Tolerance is a distinguishing feature of Western culture. Still, it varies between and within countries, as well as over time, and irrespective of whether one values it for its own sake or for its beneﬁcial consequences, it becomes important to identify its determinants. In this study, we investigate whether the character of economic policy plays a role, by looking at the effect of changes in economic freedom (i.e., lower government expenditures, lower and more general taxes and more modest regulation) on tolerance in one of the most marketoriented countries, the United States. In comparing U.S. states, we ﬁnd that an increase in the willingness to let atheists, homosexuals and communists speak, keep books in libraries and teach college students is, overall, positively related to preceding increases in economic freedom, more speciﬁcally in the form of more general taxes. We suggest, as one explanation, that a discriminatory tax system, which is susceptible to the inﬂuence of special interests and which treats people differently, gives rise to feelings of tension and conﬂict. In contrast, the positive association for tolerance towards racists only applies to speech and books, not to teaching, which may indicate that when it comes to educating the young, (in)tolerant attitudes towards racists are more ﬁxed.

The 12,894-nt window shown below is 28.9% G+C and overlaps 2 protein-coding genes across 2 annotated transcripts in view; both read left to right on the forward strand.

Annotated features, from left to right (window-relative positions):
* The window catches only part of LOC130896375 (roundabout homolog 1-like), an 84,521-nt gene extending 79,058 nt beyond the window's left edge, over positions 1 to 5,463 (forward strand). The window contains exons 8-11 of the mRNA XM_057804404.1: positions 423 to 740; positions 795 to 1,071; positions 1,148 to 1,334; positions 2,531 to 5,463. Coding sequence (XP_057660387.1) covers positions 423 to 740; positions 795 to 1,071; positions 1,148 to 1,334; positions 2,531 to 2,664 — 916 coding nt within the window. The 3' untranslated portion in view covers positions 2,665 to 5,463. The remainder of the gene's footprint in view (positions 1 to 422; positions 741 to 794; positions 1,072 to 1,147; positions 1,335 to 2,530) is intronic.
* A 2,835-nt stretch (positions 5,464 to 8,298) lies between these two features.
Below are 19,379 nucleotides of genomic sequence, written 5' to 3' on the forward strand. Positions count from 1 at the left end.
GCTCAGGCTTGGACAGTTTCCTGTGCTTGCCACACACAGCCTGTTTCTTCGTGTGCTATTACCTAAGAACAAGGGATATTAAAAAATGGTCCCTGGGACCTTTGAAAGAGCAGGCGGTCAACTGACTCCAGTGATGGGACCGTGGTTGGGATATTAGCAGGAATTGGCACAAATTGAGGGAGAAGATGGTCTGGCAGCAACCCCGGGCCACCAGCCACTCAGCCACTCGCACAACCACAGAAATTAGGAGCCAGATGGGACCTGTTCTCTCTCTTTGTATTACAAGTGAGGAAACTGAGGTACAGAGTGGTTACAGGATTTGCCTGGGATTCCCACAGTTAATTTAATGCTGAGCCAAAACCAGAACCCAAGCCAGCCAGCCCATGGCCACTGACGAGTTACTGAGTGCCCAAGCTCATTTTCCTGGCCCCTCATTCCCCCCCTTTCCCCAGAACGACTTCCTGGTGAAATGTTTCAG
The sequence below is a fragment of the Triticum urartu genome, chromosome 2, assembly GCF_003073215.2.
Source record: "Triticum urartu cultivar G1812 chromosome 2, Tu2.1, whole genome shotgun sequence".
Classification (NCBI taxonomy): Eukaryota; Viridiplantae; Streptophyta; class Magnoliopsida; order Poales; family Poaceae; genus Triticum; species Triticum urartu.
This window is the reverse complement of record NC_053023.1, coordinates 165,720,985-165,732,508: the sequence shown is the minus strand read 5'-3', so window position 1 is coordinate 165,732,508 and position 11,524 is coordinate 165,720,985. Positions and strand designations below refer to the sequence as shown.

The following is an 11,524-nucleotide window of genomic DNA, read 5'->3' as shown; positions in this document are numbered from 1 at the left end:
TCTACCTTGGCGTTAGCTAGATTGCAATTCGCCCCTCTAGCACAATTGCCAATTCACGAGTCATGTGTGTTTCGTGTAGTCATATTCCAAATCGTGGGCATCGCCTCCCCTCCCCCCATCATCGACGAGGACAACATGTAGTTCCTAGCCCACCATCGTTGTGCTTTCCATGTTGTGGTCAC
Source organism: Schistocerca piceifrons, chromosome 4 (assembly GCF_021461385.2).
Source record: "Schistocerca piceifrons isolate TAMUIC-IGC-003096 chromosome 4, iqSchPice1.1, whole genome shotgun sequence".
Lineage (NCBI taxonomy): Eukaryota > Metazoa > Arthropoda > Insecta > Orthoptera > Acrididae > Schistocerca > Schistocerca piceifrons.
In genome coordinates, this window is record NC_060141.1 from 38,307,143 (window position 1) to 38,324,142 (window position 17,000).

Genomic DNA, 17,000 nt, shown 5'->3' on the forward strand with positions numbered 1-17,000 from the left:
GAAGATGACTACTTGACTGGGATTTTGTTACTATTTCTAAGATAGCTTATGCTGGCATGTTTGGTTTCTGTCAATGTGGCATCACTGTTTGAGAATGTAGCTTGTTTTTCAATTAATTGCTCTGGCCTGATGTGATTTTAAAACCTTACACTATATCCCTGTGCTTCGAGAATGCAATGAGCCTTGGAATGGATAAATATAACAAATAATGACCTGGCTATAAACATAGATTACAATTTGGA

European Journal of Political Economy
Tolerance in the United States: Does Economic Freedom Transform Racial, Religious, Political and Sexual Attitudes?
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